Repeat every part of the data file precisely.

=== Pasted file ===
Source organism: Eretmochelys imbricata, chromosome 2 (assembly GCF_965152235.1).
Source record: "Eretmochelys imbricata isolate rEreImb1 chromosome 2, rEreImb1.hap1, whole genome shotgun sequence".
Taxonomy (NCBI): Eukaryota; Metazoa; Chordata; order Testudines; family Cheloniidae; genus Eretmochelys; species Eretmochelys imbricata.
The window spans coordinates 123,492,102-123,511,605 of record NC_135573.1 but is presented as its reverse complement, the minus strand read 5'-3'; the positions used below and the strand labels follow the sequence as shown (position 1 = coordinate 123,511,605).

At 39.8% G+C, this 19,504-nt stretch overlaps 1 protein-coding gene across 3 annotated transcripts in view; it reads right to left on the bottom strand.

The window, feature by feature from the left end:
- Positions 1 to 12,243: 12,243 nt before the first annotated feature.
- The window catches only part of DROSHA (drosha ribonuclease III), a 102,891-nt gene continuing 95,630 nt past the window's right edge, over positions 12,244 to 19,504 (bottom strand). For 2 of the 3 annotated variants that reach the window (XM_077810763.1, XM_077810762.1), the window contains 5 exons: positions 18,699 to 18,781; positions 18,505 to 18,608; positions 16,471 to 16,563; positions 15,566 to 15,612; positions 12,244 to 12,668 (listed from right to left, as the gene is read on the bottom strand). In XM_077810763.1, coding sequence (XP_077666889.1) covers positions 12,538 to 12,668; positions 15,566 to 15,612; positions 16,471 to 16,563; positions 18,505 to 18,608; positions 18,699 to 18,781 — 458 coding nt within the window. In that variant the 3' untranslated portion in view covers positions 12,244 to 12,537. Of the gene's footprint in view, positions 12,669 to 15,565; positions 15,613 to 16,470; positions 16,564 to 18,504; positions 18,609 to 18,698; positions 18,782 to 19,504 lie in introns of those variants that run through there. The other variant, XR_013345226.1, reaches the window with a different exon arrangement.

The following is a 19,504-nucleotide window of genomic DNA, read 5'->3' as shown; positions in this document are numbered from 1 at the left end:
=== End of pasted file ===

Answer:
Source organism: Eretmochelys imbricata, chromosome 2 (assembly GCF_965152235.1).
Source record: "Eretmochelys imbricata isolate rEreImb1 chromosome 2, rEreImb1.hap1, whole genome shotgun sequence".
Taxonomy (NCBI): Eukaryota; Metazoa; Chordata; order Testudines; family Cheloniidae; genus Eretmochelys; species Eretmochelys imbricata.
The window spans coordinates 123,492,102-123,511,605 of record NC_135573.1 but is presented as its reverse complement, the minus strand read 5'-3'; the positions used below and the strand labels follow the sequence as shown (position 1 = coordinate 123,511,605).

At 39.8% G+C, this 19,504-nt stretch overlaps 1 protein-coding gene across 3 annotated transcripts in view; it reads right to left on the bottom strand.

The window, feature by feature from the left end:
- Positions 1 to 12,243: 12,243 nt before the first annotated feature.
- The window catches only part of DROSHA (drosha ribonuclease III), a 102,891-nt gene continuing 95,630 nt past the window's right edge, over positions 12,244 to 19,504 (bottom strand). For 2 of the 3 annotated variants that reach the window (XM_077810763.1, XM_077810762.1), the window contains 5 exons: positions 18,699 to 18,781; positions 18,505 to 18,608; positions 16,471 to 16,563; positions 15,566 to 15,612; positions 12,244 to 12,668 (listed from right to left, as the gene is read on the bottom strand). In XM_077810763.1, coding sequence (XP_077666889.1) covers positions 12,538 to 12,668; positions 15,566 to 15,612; positions 16,471 to 16,563; positions 18,505 to 18,608; positions 18,699 to 18,781 — 458 coding nt within the window. In that variant the 3' untranslated portion in view covers positions 12,244 to 12,537. Of the gene's footprint in view, positions 12,669 to 15,565; positions 15,613 to 16,470; positions 16,564 to 18,504; positions 18,609 to 18,698; positions 18,782 to 19,504 lie in introns of those variants that run through there. The other variant, XR_013345226.1, reaches the window with a different exon arrangement.

The following is a 19,504-nucleotide window of genomic DNA, read 5'->3' as shown; positions in this document are numbered from 1 at the left end: